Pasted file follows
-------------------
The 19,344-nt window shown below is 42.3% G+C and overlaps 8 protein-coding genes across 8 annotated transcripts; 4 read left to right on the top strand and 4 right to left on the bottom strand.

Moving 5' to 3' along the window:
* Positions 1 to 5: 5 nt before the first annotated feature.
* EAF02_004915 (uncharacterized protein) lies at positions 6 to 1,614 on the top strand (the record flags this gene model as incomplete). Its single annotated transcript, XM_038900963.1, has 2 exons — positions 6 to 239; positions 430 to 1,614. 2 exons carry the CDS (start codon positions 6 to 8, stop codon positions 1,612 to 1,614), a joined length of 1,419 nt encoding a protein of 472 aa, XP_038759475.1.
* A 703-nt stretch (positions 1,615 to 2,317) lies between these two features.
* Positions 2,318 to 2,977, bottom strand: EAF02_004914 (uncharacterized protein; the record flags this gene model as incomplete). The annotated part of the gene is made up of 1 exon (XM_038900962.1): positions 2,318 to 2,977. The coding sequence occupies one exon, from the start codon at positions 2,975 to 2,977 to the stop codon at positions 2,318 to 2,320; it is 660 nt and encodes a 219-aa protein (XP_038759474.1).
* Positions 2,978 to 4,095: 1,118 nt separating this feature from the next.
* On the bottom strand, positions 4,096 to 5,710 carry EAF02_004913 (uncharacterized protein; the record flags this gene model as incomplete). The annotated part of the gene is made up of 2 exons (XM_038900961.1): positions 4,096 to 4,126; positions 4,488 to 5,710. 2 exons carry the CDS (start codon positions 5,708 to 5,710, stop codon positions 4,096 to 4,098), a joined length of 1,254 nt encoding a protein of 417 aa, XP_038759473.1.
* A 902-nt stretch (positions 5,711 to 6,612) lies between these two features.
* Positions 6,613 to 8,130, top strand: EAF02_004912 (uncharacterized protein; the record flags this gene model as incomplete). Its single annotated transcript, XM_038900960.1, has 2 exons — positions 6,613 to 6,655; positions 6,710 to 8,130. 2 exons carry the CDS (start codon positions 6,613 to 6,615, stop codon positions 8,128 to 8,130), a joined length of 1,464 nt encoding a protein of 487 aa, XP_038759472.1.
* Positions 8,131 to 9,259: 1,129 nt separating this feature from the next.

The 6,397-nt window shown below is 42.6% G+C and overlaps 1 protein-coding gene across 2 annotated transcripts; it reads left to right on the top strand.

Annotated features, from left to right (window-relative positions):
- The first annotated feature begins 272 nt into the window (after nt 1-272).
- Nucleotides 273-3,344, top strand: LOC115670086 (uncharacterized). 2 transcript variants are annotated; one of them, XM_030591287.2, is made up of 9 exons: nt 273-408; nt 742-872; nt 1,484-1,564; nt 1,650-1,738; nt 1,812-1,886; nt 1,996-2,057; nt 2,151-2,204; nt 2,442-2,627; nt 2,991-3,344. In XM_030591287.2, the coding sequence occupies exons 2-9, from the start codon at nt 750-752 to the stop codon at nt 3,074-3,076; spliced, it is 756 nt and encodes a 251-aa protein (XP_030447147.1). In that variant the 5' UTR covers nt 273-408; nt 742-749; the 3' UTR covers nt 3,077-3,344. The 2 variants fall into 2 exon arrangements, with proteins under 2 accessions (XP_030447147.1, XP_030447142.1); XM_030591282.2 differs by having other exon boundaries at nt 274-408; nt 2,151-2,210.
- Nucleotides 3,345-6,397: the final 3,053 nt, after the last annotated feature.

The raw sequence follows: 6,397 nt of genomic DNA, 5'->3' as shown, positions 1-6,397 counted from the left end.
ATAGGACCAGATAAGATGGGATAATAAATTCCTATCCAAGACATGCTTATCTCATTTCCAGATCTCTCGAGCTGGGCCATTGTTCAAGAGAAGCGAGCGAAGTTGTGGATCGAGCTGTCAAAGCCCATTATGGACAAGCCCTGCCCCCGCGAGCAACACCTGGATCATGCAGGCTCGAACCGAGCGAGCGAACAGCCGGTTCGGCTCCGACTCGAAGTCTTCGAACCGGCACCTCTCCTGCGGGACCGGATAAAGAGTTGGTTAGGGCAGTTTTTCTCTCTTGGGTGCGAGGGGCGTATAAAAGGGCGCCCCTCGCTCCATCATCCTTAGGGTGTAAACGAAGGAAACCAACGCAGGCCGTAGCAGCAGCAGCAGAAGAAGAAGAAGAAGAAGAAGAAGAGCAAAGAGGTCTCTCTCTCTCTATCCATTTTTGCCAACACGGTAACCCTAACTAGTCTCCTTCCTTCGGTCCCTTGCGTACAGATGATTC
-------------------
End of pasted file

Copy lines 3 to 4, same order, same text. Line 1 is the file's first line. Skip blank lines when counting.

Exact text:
* Positions 1 to 5: 5 nt before the first annotated feature.
* EAF02_004915 (uncharacterized protein) lies at positions 6 to 1,614 on the top strand (the record flags this gene model as incomplete). Its single annotated transcript, XM_038900963.1, has 2 exons — positions 6 to 239; positions 430 to 1,614. 2 exons carry the CDS (start codon positions 6 to 8, stop codon positions 1,612 to 1,614), a joined length of 1,419 nt encoding a protein of 472 aa, XP_038759475.1.